Hotel Manager

    If you are wondering how to become a hotel manager, below are tips and advice on training for and beginning careers in this area of the catering, hospitality and travel industry, as well as job prospects in the UK.

    The Job Description
    Hotel managers oversee all aspects of running a hotel, from housekeeping and general maintenance to budget management and marketing.

    Large hotels may have managers who are responsible for each department and report to the general manager. In smaller hotels, the manager is more involved in the day-to-day running of the hotel, often dealing directly with guests.

    Typical responsibilities:

    setting annual budgets
    analysing financial information and statistics
    setting business targets and marketing strategies
    managing staff
    organising building maintenance
    making sure security is effective
    dealing with customer complaints and comments
    making sure the hotel follows regulations such as licensing laws
    securing corporate bookings for entertainment and conference facilities.

    Person Specification
    The key personal attributes of good hotel managers include:

    business skills
    the ability to manage staff
    good written and spoken communication skills
    tact and diplomacy
    the ability to keep calm under pressure and solve problems quickly
    energy and enthusiasm
    good organisational skills.

    How to become a hotel manager
    To train as a hotel manager, you need to work your way up to management level from a more junior position or enter management after completing a degree, postgraduate qualification, or BTEC HNC/HND in a relevant subject.

    Suitable degree and HNC/HND subjects include:

    Hospitality Management
    International Hospitality Management
    Hotel and Hospitality Management
    Hospitality and Licensed Retail Management.
    You can also do foundation degrees in relevant subjects, such as Hospitality Business Management. These are vocational courses that are usually studied over two years. You can study part-time whilst in relevant employment or full-time with work placements.

    For information about foundation degrees see Foundation Degree Forward. To search for colleges and universities offering foundation degrees, HNDs and degrees see Universities and Colleges Admissions Service (UCAS).

    If you have a degree you may be able to join a management training scheme for graduates. These are run by some hotel chains, and involve taking on high levels of responsibility from the start.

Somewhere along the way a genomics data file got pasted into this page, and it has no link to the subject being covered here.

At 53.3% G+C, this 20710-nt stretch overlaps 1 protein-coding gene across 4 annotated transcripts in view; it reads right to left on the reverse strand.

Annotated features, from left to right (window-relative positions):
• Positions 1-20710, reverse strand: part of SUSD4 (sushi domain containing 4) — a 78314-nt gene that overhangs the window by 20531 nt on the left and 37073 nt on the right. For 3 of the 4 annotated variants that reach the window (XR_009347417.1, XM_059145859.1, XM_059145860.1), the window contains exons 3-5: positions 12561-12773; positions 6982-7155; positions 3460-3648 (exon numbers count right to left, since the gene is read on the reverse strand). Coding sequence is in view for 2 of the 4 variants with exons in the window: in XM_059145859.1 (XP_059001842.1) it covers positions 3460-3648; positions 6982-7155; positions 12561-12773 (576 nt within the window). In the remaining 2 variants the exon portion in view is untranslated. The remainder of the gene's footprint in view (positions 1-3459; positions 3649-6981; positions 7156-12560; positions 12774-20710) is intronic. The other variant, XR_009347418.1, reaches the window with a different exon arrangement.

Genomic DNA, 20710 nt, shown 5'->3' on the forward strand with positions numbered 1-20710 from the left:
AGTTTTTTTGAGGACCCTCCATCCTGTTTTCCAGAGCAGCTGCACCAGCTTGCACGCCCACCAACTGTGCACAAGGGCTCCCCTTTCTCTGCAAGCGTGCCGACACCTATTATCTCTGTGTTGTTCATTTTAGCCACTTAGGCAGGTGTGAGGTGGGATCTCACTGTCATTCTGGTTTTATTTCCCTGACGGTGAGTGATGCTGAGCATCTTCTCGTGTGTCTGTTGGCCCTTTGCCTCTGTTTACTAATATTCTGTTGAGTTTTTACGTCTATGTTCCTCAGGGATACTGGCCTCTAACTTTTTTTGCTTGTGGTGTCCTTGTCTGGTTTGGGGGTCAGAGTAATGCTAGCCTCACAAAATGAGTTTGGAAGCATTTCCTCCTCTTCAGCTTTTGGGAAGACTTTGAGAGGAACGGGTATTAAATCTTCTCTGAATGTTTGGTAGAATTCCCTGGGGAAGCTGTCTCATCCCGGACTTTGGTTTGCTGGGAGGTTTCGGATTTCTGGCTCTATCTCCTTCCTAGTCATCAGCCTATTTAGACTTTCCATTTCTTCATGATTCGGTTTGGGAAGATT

You may be able to get into this job through an Apprenticeship scheme. The range of Apprenticeships available in your area will depend on the local jobs market and the types of skills employers need from their workers.

    Training and Development
    Once you are working as a hotel manager, you would usually train on the job, getting experience in all aspects of the hotel.

    You may be able to start at a lower level, such as administrator or department manager, and work towards qualifications including:

    NVQ Level 2 in Multi-Skilled Hospitality Services
    NVQ Level 3 in Hospitality Supervision.
    The Insitute of Hospitality awards the following qualifications for managers:

    Level 2 Business Skills Certificate for Hospitality, Leisure and Tourism
    Level 3 Certificate in Management for Hospitality, Leisure and Tourism
    Level 4 Diploma in Management for Hospitality, Leisure and Tourism.

    The Pay (a rough guide)
    Trainee and assistant hotel managers earn around £15,000 a year.
    Managers of small hotels or deputy managers can earn from £18,000 to £25,000.
    A senior or general manager can earn up to £55,000 or more.

    Job Prospects
    You could work as a hotel manager in hotels all over the UK. With some large hotel chains you could also have the opportunity to work abroad. If you start as a trainee with a hotel chain you will need to be prepared to travel around the country.

    Your prospects for progression will depend on the size of the hotel and your experience. You can improve your chances of progression if you are willing to move around the country. As an experienced manager you could open your own hotel.

    In hotel chains, you may be able to specialise in areas such as marketing or training, perhaps after taking further qualifications.

    Jobs are advertised in newspapers, in specialist publications such as Caterer and Hotelkeeper, and by specialist recruitment websites and agencies. Hotel groups also advertise vacancies on their websites.

    Useful hospitality, catering and travel industry resources:
    Institute of Hospitality

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